Why Is Childcare So Expensive? 7 Factors at Play
By Kirsten Slyter on 10/25/2021
If you’ve ever researched childcare options, you might be familiar with a feeling of shock and dismay at the cost. That initial eye-opening experience might leave you thinking that this price might just be reserved for the high-end options. After all, those who have the budget are willing to spend it on much less important things than their kids’ education and care. But it isn’t just the fancy STEM or nature-themed childcare centers that cater to the well-off that come with a hefty price tag.
While there is plenty of variety out there, even the least expensive childcare options are often a good deal more than what parents expect, and in many cases, more than they can afford. According to a 2016 report from public policy think tank New America, the average cost of full-time care in childcare centers for all children ages birth–4 in the United States was $9,589 per year. In fact, according to the same report, that figure was larger than the average cost of in-state college tuition. For an individual earning the minimum wage and working full time at the time of this report, childcare costs at this rate would amount to 64 percent of their earnings.1
When seeing figures like that, it can be tempting to think that childcare providers must be making out like bandits year over year, but that typically isn’t the case. Rachel Charlupski, founder of The Babysitting Company says childcare providers are constantly battling to keep their prices down and remain in business.
“Thereare overhead costs people do not realize,” Charlupski says. In a time where childcare is in such high demand—to the point where parents are willing to pay merely to reserve a spot for their child “on the way”—it certainly feels like all the cards are in childcare providers’ hands. But there are many factors at work in this industry, some of which are driving the cost higher—considerably.
So, what’s driving the cost of childcare? We take a closer look at some of the factors that add up.
7 Reasons why childcare is so expensive
The short answer: While there are a lot of reasons we’ll go into below, caring for young, vulnerable children carries a lot of liability—and comes with many regulations that cover everything from staff training, space and insurance. This doesn’t even include unregulated operational costs like food, toys and marketing.
Keep reading to get a peek into the math that makes childcare so expensive.
1. Caregiver-to-child ratio regulations
In many service industry roles, adding clients or new business is the most straightforward way to increase revenue. But in childcare, even when you have lots of room in your facility (or your home outfitted to code), you can’t simply throw open your doors—unless you hire more employees.
Many states require a ratio of one caregiver to every three or four babies. This makes labor one of the most significant cost factors in childcare, according to NPR® reports.2 Traci Sanders, author and former childcare provider, says the quantity of staff that is needed to maintain ratios can really hamper your ability to make money operating a childcare program.
Sanders says this factor tends to favor center-based childcare programs as they have more resources to expand and take on new employees.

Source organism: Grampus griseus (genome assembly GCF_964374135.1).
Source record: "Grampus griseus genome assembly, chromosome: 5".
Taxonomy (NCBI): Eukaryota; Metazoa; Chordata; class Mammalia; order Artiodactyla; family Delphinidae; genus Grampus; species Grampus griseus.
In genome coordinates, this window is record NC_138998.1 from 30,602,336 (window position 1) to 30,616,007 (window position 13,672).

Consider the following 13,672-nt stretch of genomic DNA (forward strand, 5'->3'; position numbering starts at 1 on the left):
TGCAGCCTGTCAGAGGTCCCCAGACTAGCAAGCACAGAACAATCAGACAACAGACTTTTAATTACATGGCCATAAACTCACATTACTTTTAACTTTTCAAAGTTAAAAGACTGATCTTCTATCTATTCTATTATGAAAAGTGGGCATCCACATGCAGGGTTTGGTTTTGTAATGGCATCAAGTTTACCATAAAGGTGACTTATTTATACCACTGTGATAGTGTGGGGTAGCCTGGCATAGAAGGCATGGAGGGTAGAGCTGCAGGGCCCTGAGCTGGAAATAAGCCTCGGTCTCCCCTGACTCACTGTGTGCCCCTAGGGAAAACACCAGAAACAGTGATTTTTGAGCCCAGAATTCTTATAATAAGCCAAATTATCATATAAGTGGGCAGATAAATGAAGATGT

“A large number of states are cracking down on policies,” Sanders says. “Family-based programs are being encouraged to operate like center-based competitors.” But she adds that regulators may not always take into account the advantages large centers have over family-based programs when drafting policy.
While strict staffing ratio regulations may come about with the well-intentioned aim of ensuring proper care for children, they are also frequently adjusted and can be difficult for home providers to parse. For example, staffing ratios for children vary according to the age of the child. But what if you have one infant in your daycare and many children over a year old? Does grouping them together demand the infant ratio? Questions like these shouldn’t just be left to a “best guess” when a breach in regulation could potentially lead to a lawsuit.
Any center operating out of a rented building spends a portion of income on that property. While location might not be a top priority for some commercial offices, it is incredibly important for a daycare provider’s clientele.
While some families might be willing to drive a fair bit out of their way for a daycare they love, few will trust their children to a center located somewhere they deem unsafe.
“When parents are looking for a preschool for their child, they need to keep in mind that a nice, clean facility in a low traffic area, with a beautiful setting, or a school in a city with very high rent is going to make the tuition higher,” says Danielle Lindner, founder of the London Day School.
Business owners prioritize opening a daycare location in an area near plenty of parents, convenient to work commutes and not too close to heavy traffic, pollution or high crime zones. But that’s not all—they also need a compatible building, room for an outdoor play area and to consider the curb-appeal issues that could keep new clients from stepping foot in the door. Those places are hard to find and tend to come with a considerable price tag. Plus, because many states require a certain amount of square footage per child, so the size of the building impacts how many children can be enrolled and how many staff members can be employed at a time.